For two similar large 12th-century Tokoname jars with paddle impressions, one in the Aichi Prefecture Ceramic Institute in Seto, the other in the Tokoname Municipal Institute of Ceramics see Anjo shi Rekishi Hakubutsukan, ed., Aichi no chusei toki: Atsumi, Tokoname, Seto (Anjo: Anjo shi Rekishi Hakubutsukan, 1996), ill. 52; Sawada Yoshiharu, Tokoname, Atsumi, Echizen, Suzu in vol. 7 of Nihon toji taikei (Tokyo: Heibonsha, 1989), pl. 7; Narazaki Shoichi, ed., Tokoname, Atsumi, Sanage in vol. 4 of Nihon toji zenshu (Tokyo: Chuo Koronsha, 1990), ill. 57.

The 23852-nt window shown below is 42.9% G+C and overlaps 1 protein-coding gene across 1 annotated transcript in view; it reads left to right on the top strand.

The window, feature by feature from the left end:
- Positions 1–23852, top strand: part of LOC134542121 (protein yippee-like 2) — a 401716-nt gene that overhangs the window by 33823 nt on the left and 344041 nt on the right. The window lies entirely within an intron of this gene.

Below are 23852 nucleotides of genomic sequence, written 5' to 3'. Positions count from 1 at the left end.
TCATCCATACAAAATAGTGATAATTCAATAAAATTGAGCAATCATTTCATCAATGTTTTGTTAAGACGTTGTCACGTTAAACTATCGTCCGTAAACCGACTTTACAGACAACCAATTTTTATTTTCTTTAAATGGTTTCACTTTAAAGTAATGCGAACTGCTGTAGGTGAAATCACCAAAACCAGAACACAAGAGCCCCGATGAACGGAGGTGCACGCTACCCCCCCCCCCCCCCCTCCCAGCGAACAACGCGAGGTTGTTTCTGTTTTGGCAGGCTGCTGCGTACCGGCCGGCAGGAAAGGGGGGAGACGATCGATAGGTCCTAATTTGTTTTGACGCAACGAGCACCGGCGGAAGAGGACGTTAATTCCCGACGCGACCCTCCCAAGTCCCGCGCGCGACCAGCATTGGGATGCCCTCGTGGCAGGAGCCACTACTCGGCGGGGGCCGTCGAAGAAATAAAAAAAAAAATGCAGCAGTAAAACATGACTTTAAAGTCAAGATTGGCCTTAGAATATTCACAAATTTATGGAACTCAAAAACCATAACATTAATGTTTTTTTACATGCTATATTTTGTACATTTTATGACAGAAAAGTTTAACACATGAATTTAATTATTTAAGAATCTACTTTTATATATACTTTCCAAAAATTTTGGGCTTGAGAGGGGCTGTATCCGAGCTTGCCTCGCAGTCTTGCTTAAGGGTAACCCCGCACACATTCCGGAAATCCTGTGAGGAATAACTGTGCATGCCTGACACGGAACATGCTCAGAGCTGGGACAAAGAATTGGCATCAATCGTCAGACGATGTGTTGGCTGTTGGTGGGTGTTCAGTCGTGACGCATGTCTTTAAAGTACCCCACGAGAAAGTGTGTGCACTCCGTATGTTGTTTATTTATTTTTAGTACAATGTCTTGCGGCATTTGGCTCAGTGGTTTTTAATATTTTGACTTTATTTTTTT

The oldest Tokoname jars date from the 12th century, and two examples are precisely datable to 1125 and 1158. Many of these early jars were used for burial of Buddhist texts and have been excavated from sites in and around the town of Tokoname on the Chita peninsula, not far from Seto. Characteristics of 12th-century examples of Tokoname ware are the wide mouth, everted lip, and rounded shoulders tapering to a narrow foot. A wooden paddle was used to make impressed patterns that encircle the jar at the bulges or joints formed when the potter built up the vessel in sections. Natural ash glaze and kiln grit create patterns and textures admired now as a kind of "landscape."